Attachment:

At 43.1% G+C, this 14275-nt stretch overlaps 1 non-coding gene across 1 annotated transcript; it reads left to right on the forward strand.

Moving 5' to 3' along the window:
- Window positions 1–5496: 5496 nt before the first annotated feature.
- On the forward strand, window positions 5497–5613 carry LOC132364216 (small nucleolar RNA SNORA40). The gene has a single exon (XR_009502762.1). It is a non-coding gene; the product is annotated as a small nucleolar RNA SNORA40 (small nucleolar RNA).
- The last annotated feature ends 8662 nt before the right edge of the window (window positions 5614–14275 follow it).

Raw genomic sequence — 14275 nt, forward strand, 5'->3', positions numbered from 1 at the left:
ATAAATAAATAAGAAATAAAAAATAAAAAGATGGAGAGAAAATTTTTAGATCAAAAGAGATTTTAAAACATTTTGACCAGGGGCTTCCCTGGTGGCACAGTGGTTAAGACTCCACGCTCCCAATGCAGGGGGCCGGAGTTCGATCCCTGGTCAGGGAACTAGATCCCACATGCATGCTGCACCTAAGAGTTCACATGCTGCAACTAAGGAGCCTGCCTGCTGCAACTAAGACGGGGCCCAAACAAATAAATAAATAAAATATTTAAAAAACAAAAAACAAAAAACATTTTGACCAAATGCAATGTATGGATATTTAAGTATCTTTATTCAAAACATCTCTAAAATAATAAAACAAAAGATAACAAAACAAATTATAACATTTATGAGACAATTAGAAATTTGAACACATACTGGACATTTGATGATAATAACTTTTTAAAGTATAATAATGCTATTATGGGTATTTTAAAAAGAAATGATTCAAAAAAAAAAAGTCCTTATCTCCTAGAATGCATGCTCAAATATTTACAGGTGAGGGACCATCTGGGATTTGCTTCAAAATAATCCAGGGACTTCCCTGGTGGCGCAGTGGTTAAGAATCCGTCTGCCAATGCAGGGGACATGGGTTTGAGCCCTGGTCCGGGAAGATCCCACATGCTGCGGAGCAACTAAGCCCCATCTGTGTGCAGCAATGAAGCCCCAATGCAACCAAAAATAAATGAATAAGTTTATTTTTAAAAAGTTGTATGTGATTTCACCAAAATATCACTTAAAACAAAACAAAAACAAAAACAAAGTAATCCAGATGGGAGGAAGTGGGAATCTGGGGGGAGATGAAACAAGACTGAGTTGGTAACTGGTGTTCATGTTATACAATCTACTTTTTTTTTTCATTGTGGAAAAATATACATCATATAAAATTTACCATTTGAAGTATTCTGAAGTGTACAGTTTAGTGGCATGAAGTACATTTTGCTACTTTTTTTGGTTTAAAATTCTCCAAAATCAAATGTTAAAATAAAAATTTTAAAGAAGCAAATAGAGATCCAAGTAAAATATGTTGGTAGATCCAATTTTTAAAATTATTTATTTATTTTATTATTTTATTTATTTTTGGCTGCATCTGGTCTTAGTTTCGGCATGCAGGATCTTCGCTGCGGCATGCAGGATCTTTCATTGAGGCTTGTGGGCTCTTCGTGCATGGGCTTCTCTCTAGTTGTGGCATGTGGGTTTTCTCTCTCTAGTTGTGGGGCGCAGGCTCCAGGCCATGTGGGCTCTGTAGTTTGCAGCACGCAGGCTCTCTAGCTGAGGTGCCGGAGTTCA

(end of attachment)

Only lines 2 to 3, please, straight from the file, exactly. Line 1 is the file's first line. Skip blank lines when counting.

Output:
Moving 5' to 3' along the window:
- Window positions 1–5496: 5496 nt before the first annotated feature.